While using structures/functions are one way of sorting, there can be other ways of classifying things too. For example, one can sort based on inter-relationships, inter-dependencies, or co-existence – approaches espoused by many Indigenous communities world-wide. In creating such knowledge, structural/functional differences would not always be relevant or important. And, thus, both the knowledge we create and the benefits we get from them will be different.

Using structures/functions to support arguments of genealogy, on the other hand, contribute to creating a classification system that divides entities based on a few human-identified features; ignoring their co-existence and their inter-relationships. A structural/functional classificatory system, by its very nature, is divisive.

When considered in relation to different sciences, a genealogical and structural/functional approach produces studies that divide things up, e.g. in biology and linguistics, people look at genealogical relationships between species or languages. And, because division is an infinite act (one can keep on dividing and dividing), colonial sciences keep getting more and more delicate in their study; or, in other words, they split hairs. This is one reason why western academia often recategorizes things and/or creates new categories. As their perspectives on things shift, based on a number of reasons (including socio-political ones), so do their categories and classifications.

Now, consider another way of sorting out the world: categorise things as ‘infinite’ and ‘finite’. Infinite things are things that have no bounds: e.g., knowledge, money, power, influence, faith, belief…; and, finite things are things that are limited: e.g. trees, water, species, matter, life…

Once we do this, we can begin to realise that if we set anything in the ‘infinite’ category as our goal, we are setting ourselves up for failure.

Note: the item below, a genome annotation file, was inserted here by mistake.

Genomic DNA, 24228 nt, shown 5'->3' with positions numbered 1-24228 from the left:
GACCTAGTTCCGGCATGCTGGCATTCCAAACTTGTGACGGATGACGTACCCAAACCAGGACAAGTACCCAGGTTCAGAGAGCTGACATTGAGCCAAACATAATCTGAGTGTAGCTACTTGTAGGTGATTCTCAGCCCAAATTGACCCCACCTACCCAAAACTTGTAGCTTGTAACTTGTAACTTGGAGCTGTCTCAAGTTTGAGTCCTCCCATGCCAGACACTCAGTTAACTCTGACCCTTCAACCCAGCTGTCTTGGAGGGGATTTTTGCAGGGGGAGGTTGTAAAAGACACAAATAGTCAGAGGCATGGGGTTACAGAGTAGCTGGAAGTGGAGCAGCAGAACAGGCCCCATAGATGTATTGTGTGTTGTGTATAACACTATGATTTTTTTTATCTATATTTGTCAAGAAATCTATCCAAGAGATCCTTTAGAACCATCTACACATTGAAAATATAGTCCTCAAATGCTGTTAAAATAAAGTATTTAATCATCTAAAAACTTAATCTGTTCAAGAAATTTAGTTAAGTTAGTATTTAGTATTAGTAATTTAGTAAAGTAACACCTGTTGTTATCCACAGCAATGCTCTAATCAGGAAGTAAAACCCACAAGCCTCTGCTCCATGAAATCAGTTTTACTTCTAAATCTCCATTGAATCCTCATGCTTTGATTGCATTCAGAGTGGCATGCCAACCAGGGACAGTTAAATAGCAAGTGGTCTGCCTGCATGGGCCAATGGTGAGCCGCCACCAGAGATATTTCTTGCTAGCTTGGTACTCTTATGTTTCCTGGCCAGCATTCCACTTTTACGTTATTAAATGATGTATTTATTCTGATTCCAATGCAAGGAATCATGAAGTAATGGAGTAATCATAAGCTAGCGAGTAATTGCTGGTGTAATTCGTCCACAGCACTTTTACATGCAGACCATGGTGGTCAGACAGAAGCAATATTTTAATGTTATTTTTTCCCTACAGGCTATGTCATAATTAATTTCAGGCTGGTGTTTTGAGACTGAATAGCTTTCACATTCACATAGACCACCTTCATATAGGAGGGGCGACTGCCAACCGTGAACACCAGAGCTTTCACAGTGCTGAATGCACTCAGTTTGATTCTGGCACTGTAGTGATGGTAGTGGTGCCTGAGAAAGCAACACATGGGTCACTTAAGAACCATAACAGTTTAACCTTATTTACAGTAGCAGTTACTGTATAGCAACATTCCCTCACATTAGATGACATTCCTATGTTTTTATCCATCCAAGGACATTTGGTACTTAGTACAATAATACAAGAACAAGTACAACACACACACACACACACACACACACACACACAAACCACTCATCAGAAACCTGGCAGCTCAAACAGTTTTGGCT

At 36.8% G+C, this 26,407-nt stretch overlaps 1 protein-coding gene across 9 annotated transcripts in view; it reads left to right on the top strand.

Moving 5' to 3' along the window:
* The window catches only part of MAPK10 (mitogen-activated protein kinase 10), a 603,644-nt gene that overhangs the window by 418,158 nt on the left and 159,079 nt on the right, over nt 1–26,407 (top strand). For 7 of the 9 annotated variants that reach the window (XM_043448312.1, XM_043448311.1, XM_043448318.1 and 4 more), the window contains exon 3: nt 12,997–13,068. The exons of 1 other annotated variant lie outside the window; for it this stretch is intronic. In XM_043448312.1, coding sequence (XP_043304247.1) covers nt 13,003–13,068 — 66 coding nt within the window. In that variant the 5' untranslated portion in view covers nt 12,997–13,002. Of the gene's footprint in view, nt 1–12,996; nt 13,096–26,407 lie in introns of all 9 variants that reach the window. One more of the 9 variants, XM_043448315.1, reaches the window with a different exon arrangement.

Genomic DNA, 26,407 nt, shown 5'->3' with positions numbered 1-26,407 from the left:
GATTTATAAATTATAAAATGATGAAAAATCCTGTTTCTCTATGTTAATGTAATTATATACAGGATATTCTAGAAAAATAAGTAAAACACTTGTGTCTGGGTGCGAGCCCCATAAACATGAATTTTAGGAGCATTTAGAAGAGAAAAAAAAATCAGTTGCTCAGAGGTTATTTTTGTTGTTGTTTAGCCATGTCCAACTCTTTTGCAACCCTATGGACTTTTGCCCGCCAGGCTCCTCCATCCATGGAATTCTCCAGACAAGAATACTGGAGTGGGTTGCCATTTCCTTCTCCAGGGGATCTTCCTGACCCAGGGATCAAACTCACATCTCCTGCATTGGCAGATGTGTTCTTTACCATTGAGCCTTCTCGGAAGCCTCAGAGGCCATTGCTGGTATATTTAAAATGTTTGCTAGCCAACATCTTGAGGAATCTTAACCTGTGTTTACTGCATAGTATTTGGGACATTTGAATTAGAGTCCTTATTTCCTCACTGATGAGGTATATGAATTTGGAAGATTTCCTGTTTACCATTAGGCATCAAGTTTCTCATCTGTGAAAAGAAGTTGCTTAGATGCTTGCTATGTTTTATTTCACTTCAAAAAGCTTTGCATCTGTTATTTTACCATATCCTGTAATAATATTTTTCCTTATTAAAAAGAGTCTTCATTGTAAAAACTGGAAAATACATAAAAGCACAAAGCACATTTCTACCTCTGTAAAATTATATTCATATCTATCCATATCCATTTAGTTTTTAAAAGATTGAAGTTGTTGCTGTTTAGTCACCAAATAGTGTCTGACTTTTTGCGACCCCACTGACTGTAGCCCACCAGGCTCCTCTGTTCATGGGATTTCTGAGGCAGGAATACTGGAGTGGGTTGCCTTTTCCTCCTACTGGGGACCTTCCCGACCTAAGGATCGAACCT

Because something that is infinite can never be achieved: it is endless.

By splitting hair, colonial sciences and education have set their goal to be the ‘infinite’. And, by doing so, they have set an unachievable goal. A goal that is, by definition, meant to fail.

Colonial sciences use finite resources to try to conquer the infinite: e.g., scientists burn incredibly large amounts of matter, which is not replaceable, in order to reach out into the infinite space.

One doesn’t need to be a rocket scientist (pun intended) to realise that one will run out of finite resources but never achieve the infinite.

Would it not make sense to use the infinite as a resource in order to learn about and contribute to the finite? That is, do something which is theoretically possible.

Using ‘finite’ and ‘infinite’ is also just another way of carving up the world. There are many other ways of categorising the world around us. Some are good for one purpose, others are good for a different purpose; some categories explain only a few things, others can explain many more things; and, some ways of creating categories can harmonise the world, and others can disharmonise it.

The use of items in the infinite category, such as seeking knowledge, as our goals can lead to disharmonisaton because we are setting unachievable goals. In addition, the principles of sorting on which colonial knowledge making are based are inherently divisive and destructive – and not designed for human or environmental welfare (they are designed to benefit a few select). This is one reason why we keep producing knowledge, but the world keeps getting observably worse.

To reverse the mess that colonial sciences and education have created, we need to reset our goals to ‘finite’ things and use the ‘infinite’ as resources. Once we do this, we will start to see a reharmonization of the finite; and, luckily, we will have the infinite to help us out with what we need.

To end this essay, I will leave you with this poem.

The night the forest woke up

Once humans set the infinite as their goal,

Things finite turn into a resource:

To be carved up and sold

In the name of endless growth.

Once other beings, other lives

Became less, the world alters:

If they are of no use to us,

Why does their existence matter?

The night the forest woke up

Was like any other night:

Busy streets, honking vehicles,

Smoke laden air, rivers of human waste

Then the forest woke up, and

Vines and shrubs and trunks

Crept across the land

Searching for humans as they spread

Remembering the nightmares

Where they saw their own cut,

They showed no mercy –

No, not even to the old, weak, or young

And when the morning sun rose

Sounds of birds filled the forests:

Gone was the virus that had stolen

The lands that were always theirs